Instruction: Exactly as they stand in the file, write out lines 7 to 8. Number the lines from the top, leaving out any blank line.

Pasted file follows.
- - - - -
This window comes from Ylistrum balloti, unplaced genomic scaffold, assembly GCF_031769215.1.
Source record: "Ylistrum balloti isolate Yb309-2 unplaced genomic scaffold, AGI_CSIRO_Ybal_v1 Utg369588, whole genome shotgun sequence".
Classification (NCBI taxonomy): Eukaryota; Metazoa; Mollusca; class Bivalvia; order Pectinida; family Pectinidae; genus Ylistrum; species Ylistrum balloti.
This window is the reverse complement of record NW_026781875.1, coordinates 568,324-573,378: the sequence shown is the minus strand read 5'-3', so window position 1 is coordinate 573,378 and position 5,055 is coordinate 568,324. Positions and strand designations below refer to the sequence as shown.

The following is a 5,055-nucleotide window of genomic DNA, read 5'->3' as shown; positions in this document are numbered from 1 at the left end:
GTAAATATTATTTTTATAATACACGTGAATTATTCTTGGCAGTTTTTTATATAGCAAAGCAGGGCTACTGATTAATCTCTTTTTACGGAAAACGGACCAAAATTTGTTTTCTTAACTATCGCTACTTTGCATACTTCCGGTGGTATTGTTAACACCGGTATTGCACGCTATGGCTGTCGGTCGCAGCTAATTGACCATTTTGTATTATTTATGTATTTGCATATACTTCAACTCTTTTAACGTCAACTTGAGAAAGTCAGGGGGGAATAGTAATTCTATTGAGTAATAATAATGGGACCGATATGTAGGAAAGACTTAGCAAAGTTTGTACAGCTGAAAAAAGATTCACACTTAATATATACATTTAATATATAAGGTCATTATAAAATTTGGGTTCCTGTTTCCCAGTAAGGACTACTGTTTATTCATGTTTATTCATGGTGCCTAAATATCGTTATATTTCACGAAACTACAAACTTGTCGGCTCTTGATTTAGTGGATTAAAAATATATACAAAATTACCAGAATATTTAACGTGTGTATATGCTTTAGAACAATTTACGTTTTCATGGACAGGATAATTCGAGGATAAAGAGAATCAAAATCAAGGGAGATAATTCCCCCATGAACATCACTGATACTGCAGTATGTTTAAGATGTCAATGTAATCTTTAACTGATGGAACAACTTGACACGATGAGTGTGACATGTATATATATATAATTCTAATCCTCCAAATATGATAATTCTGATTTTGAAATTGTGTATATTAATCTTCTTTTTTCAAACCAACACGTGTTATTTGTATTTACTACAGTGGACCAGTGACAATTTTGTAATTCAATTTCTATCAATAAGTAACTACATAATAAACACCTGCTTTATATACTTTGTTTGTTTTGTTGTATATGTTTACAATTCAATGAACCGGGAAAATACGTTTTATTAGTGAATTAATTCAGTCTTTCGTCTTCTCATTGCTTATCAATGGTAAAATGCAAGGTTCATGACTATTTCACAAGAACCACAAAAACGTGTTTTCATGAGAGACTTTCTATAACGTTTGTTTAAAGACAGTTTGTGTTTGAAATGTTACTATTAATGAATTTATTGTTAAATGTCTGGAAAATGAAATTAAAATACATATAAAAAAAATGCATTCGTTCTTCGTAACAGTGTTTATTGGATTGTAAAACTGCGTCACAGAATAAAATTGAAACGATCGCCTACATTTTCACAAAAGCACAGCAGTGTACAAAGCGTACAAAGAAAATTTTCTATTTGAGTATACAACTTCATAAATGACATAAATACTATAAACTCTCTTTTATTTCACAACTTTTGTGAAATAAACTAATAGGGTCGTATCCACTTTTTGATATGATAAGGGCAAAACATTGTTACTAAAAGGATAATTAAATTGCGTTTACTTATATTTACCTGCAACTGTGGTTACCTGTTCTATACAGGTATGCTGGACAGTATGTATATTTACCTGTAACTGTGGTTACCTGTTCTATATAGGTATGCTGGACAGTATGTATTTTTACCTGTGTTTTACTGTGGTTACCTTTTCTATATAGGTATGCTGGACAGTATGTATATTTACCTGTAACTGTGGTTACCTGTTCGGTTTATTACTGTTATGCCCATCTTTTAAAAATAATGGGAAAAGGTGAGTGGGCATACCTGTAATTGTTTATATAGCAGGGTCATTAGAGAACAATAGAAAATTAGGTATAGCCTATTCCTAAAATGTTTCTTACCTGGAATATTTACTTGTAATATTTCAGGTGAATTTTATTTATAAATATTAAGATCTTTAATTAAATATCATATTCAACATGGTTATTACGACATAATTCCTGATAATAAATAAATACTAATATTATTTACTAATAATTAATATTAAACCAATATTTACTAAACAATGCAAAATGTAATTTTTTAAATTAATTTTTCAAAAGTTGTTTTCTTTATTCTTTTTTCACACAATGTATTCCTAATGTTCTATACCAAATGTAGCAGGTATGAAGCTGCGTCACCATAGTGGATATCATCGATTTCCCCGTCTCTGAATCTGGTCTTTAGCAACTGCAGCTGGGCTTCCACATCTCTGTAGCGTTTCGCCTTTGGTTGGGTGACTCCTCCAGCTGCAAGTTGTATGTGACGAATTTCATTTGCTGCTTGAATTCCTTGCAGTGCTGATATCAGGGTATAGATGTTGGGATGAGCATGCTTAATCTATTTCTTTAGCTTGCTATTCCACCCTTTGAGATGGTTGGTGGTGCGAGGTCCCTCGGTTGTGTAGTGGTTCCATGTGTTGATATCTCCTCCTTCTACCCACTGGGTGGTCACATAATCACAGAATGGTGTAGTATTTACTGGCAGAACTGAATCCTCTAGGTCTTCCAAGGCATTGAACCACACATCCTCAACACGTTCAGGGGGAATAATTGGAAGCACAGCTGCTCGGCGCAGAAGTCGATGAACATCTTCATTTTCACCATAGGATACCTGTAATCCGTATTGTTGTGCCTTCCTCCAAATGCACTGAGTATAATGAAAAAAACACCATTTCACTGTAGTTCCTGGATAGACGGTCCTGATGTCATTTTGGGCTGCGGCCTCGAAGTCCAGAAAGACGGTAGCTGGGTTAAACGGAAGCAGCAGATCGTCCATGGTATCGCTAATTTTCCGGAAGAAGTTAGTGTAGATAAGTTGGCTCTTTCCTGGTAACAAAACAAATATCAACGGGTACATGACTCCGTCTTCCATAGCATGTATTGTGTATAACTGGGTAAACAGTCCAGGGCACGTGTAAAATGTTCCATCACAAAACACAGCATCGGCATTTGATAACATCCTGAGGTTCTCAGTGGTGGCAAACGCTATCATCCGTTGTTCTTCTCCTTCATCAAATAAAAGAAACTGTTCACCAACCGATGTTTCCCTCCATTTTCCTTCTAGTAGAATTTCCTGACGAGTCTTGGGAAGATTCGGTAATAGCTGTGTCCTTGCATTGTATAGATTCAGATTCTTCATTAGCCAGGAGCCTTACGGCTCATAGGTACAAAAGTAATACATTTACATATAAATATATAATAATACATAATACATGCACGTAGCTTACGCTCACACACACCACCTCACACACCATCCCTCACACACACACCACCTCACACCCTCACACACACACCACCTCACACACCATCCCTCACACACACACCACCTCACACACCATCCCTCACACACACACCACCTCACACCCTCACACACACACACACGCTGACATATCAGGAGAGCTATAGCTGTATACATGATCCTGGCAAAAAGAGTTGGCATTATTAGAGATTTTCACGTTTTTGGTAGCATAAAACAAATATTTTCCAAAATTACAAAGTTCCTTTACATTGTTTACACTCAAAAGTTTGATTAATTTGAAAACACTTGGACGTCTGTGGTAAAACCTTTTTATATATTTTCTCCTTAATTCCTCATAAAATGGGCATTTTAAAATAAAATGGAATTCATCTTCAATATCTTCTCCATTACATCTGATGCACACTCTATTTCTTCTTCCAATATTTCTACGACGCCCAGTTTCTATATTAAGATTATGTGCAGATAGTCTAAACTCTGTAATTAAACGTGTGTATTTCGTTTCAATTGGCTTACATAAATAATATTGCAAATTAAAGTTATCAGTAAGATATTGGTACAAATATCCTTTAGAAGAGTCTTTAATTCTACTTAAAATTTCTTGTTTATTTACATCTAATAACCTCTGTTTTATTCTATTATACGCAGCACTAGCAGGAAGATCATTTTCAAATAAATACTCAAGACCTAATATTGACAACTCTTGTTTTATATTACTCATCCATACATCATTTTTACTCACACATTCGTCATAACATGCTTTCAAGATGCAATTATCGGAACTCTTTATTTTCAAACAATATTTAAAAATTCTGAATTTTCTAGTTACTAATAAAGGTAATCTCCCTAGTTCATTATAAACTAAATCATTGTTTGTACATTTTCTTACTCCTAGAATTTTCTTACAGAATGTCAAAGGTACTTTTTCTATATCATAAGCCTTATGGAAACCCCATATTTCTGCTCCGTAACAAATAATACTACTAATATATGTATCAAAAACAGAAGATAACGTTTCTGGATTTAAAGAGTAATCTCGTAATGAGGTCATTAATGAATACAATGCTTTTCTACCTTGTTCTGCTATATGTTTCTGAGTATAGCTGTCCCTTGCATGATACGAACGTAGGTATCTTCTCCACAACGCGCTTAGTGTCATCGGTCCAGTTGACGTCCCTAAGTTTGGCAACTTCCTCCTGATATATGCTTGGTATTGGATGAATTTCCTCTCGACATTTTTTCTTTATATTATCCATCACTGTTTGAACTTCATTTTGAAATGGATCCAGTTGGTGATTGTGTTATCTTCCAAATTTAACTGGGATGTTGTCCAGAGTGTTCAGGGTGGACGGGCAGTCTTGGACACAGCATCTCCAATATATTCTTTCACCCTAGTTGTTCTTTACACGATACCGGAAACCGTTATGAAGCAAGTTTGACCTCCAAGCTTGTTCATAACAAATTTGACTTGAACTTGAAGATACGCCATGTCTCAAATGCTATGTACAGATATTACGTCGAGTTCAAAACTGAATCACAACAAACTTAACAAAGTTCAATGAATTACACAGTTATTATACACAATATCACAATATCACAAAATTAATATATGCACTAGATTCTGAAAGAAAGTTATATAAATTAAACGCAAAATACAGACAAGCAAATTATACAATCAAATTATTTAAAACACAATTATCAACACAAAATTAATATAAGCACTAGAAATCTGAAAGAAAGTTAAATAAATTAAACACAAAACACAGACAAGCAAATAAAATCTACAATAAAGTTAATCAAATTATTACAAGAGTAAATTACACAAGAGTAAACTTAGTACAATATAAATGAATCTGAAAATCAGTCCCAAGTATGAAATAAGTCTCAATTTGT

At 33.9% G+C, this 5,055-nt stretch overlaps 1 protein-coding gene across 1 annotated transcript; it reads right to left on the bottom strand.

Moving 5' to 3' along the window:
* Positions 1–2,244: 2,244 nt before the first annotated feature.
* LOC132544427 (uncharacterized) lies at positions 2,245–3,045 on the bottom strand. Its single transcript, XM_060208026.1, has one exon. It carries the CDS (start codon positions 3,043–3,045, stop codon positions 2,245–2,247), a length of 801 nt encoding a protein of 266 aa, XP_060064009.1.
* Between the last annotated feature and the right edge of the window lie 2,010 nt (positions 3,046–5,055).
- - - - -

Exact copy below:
At 33.9% G+C, this 5,055-nt stretch overlaps 1 protein-coding gene across 1 annotated transcript; it reads right to left on the bottom strand.

Moving 5' to 3' along the window: